Here at Wraparound HQ, the Myth of Section A is an inevitable topic of conversation. The mystery of Section A is one of those that will remain unsolved, though we have our suspicions.

Education, Health and Care Plans, (EHCP) have at their heart, the views, wishes and feelings of the child, young person and their parents/carers. (Part of the Section 19 principle). EHCP’s are based on the aspirations of the child or young person they are written about. These aspirations thread through to outcomes (Section E) and provision (Section F).

When EHCP’s first started trickling through to our organisation, in 2014, parents and young people asked us to help them contribute to the plan. We often sent in contributions covering every section of the plan. We would support parents and/or young person to send in their thoughts on each section: thoughts on outcomes, thoughts on provision, thoughts on health and social care needs, and so on.

Over the course of time, we began to see a shift as Local Authorities began to get to grips with the reforms. Parents were asked to tell their story, describe what their aspirations were for their child, what were the diagnosed health needs of their child, for example. The forms that parents and young people were requested to complete, became more and more prescriptive, with boxes and sections, and the voice of the child/young person in some cases got lost.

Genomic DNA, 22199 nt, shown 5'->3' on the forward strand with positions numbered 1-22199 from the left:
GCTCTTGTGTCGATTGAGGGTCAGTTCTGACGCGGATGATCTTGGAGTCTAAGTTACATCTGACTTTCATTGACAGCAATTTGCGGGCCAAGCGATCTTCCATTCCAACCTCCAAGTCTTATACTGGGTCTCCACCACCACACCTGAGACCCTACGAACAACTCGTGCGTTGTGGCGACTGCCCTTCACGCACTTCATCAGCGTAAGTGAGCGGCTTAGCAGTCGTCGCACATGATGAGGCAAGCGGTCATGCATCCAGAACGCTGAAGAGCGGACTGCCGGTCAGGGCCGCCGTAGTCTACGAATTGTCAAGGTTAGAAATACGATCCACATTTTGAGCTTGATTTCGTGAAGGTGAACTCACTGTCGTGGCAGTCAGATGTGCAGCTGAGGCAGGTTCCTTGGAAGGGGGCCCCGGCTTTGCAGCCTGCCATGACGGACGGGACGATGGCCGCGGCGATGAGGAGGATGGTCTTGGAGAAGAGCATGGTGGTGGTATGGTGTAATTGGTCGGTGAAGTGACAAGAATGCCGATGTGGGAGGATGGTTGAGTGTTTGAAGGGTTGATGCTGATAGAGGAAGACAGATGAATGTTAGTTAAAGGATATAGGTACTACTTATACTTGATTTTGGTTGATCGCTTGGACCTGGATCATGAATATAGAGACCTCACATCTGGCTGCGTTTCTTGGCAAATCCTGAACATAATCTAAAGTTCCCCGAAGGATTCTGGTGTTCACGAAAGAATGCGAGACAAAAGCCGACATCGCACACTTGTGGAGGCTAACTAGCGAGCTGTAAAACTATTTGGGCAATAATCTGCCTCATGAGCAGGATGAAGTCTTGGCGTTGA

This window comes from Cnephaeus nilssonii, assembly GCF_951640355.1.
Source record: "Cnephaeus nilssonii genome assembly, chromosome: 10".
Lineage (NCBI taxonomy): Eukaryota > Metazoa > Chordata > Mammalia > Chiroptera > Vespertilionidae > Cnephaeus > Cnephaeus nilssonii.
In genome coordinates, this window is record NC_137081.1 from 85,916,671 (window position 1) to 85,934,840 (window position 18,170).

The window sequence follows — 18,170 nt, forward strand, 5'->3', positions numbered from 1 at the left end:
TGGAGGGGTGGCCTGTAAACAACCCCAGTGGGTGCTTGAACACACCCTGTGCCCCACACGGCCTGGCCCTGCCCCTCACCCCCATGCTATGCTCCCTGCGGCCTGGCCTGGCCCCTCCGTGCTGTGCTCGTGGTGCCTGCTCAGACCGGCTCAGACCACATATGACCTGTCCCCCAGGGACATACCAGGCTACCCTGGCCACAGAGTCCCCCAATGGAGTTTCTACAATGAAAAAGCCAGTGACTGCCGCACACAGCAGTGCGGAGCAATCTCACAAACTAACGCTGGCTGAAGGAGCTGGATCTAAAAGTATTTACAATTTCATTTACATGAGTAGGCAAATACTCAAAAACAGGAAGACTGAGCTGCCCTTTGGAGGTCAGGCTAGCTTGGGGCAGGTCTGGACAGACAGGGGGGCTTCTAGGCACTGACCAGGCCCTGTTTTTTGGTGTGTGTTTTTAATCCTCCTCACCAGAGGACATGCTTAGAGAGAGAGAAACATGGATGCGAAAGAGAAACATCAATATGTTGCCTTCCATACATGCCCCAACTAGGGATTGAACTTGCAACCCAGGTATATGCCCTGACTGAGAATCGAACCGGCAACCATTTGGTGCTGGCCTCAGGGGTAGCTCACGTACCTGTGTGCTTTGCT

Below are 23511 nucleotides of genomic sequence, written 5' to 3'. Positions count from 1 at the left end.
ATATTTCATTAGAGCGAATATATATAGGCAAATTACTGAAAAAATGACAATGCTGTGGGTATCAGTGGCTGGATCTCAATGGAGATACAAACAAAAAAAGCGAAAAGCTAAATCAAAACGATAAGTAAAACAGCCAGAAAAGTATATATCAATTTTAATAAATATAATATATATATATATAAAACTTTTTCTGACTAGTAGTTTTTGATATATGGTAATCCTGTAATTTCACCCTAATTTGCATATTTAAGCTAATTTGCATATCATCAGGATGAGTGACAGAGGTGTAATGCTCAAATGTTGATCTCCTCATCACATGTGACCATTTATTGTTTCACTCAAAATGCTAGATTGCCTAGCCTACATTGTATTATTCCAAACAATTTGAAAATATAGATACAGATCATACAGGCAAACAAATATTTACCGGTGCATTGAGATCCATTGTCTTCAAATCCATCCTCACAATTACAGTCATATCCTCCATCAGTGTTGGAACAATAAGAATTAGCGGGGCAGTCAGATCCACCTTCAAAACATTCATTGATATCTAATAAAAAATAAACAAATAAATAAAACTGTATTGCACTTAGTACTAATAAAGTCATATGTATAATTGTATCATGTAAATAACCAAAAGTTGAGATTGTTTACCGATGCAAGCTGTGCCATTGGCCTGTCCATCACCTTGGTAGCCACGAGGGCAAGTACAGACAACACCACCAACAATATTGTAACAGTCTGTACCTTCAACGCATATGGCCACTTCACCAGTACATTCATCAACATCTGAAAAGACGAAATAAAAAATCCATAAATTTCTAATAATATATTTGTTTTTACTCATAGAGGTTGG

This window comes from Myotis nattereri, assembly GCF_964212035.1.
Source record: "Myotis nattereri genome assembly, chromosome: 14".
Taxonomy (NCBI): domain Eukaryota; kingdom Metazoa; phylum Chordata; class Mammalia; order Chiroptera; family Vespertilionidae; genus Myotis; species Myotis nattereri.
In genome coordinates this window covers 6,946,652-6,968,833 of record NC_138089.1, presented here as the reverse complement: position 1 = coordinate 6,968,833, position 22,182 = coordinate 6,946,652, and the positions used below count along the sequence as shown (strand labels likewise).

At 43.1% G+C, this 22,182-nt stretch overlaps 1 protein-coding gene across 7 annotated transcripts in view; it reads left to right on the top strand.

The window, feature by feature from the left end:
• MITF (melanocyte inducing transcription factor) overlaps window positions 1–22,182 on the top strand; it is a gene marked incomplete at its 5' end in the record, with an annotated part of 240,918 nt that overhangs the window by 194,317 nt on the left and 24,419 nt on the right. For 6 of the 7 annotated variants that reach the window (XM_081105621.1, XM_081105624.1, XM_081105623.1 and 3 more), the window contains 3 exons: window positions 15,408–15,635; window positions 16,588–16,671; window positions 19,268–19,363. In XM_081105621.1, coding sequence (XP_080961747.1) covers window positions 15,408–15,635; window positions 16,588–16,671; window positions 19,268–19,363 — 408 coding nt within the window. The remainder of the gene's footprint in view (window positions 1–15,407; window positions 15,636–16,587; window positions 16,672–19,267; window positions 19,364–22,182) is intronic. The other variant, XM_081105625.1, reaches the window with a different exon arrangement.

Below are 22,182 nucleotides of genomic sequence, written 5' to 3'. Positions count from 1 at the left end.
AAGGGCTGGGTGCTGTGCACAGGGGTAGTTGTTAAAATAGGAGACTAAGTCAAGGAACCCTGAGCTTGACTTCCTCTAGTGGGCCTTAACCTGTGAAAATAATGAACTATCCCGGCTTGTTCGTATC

We then came up against the Section A Myth.

To be perfectly honest, we are not entirely sure how and when this myth sprang up. It appears to have been slowly developing, mutating and spreading, so that it is now talked about as if it were fact.

We regularly encounter parents, young people and even professionals who believe that the parents/young person are only able to contribute to Section A of an EHCP. Unless someone knows some details in law where this is fact, we are still working under the assumption that parents and young people can contribute to ANY part of the EHCP. After all the entire plan is about them, is it not. 

It is essential that parents and young people describe their aspirations in Section A and input as much detail as they wish. But it is also equally essential that those same parents/young people are allowed to contribute to as many sections of the plan as they wish, well before the draft stage, and not, as is the case with some of our families, be informed that they have completed the wrong form, filled in the wrong box and that they can only contribute to Section A of their plan.

After all the entire plan is about them, its theirs, it’s their aspiration, their outcome, their provision. Local Authorities can get so tangled up in their own processes, structures and protocol that it is easy to forget about the child/young person at the centre. Parents/Young People, unless someone tells us otherwise, (and believe me we have looked for evidence) you can contribute to all sections of the EHCP.